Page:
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From the Introduction:
“Perhaps the Quaker tradition’s activist tactics coupled with contemplative spirituality could prove a useful offering as future Friends and others seek ways to engage in the work of personal and societal transformation.”
About This Collection:
In this unprecedented gathering of essays on ecology, creation care, and sustainability, over two dozen Quaker authors and scholars address some of the most pressing concerns of our day. Beginning with Quaker themes historically, essays also move toward developing a Quaker ecotheology, discuss Quaker approaches to the environment within academic disciplines, and share stories of sustainability—both individually and organizationally. As a disciplinary contribution to the world from the Friends Association for Higher Education, this book not only reports on ecotheology in action, it also contributes to its furtherance with the discussion questions at the end of each section and an expansive bibliography. An excellent resource for study groups or the classroom, readers concerned about the environment, climate change, and the role of people of faith in caring for the planet will find this volume a must-read.
Critical Acclaim for this Volume:
“This is the richest resource on Quakerism and creation care to date! Rooted in deep spirituality and practical experience, the chapters canvas the topic from history to theology, from academics to activism. I have never seen the case for a distinctively Quaker call to stewardship presented with this breadth and force before.”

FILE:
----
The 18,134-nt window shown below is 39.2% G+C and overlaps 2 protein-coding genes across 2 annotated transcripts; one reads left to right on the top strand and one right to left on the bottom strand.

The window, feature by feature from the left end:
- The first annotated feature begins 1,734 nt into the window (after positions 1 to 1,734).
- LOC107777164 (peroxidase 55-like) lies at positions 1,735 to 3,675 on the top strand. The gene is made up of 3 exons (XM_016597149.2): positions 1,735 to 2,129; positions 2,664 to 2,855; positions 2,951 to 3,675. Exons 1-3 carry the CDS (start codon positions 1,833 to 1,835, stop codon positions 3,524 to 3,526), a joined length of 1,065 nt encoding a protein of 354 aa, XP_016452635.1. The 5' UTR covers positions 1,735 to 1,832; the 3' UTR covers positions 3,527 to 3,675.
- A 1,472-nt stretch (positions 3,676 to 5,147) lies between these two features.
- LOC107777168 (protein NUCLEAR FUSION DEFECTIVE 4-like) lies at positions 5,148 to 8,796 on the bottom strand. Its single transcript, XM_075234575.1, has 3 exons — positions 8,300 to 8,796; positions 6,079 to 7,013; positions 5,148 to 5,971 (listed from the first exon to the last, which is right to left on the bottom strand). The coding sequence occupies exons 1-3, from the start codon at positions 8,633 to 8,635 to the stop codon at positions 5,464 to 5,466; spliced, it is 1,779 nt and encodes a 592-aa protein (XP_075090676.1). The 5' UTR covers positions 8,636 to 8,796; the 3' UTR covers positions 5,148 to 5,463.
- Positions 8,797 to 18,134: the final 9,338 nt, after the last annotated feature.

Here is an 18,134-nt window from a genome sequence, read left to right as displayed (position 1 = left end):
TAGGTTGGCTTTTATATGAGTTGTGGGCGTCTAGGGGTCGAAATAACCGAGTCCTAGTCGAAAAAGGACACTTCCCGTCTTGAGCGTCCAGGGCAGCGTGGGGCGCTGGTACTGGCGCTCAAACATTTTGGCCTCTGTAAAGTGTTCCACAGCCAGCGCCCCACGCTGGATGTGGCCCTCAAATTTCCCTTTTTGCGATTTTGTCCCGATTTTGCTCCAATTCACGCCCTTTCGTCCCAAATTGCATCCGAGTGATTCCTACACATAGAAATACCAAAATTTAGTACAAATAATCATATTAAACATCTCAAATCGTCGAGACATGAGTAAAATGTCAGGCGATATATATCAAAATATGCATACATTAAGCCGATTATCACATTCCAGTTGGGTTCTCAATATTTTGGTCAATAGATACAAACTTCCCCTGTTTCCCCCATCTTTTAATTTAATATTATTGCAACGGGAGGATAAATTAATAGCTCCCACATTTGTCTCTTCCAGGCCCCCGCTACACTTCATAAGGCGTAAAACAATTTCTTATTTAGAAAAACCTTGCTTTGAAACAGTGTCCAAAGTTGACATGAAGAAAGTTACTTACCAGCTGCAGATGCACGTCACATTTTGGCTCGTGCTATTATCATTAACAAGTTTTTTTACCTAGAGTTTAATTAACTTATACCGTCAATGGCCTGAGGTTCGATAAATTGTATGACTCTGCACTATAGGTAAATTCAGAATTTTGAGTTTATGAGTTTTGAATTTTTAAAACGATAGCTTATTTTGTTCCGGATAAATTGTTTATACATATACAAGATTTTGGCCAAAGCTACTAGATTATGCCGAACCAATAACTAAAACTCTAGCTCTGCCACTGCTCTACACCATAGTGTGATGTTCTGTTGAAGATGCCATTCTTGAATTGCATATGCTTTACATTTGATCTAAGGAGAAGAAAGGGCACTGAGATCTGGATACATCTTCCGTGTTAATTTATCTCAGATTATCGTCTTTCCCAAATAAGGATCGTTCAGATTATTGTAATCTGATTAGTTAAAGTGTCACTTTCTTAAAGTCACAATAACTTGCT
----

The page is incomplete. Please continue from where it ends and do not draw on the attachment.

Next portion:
―Philip Clayton, Ingram Professor of Theology at the Claremont School of Theology and author of Adventures in the Spirit
“On page two of George Fox’s Journal, he talked about the three great loves of our religion: love of God, love of neighbor, and love of God’s good earth. This remarkable collection speaks to all three loves in the Quaker past, present, and future. I was inspired and moved by the insights, wisdom, and faithfulness evidenced in this book.”
—Steve Chase, Manager of Academic Initiatives at the International Center on Nonviolent Conflict and author of Letters to a Fellow Seeker
About the Editors:
Cherice Bock teaches in the Creation Care Program at Portland Seminary of George Fox University and served as visiting professor of environmental studies at the Oregon Extension in 2018.
Stephen Potthoff serves as associate professor of religion and philosophy at Wilmington College in Ohio.